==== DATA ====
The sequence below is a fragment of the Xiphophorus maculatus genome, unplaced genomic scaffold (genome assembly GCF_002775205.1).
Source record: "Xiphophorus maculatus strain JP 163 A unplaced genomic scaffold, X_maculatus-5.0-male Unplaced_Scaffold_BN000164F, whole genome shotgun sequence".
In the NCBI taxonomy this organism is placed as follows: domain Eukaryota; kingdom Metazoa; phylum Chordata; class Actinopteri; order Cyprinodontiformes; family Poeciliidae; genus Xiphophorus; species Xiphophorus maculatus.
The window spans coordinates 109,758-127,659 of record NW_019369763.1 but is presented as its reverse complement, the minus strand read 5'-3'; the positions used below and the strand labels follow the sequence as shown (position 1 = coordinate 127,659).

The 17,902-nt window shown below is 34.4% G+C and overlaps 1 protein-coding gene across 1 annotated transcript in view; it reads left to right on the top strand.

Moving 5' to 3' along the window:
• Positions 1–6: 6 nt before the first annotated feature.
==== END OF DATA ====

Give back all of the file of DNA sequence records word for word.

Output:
The sequence below is a fragment of the Xiphophorus maculatus genome, unplaced genomic scaffold (genome assembly GCF_002775205.1).
Source record: "Xiphophorus maculatus strain JP 163 A unplaced genomic scaffold, X_maculatus-5.0-male Unplaced_Scaffold_BN000164F, whole genome shotgun sequence".
In the NCBI taxonomy this organism is placed as follows: domain Eukaryota; kingdom Metazoa; phylum Chordata; class Actinopteri; order Cyprinodontiformes; family Poeciliidae; genus Xiphophorus; species Xiphophorus maculatus.
The window spans coordinates 109,758-127,659 of record NW_019369763.1 but is presented as its reverse complement, the minus strand read 5'-3'; the positions used below and the strand labels follow the sequence as shown (position 1 = coordinate 127,659).

The 17,902-nt window shown below is 34.4% G+C and overlaps 1 protein-coding gene across 1 annotated transcript in view; it reads left to right on the top strand.

Moving 5' to 3' along the window:
• Positions 1–6: 6 nt before the first annotated feature.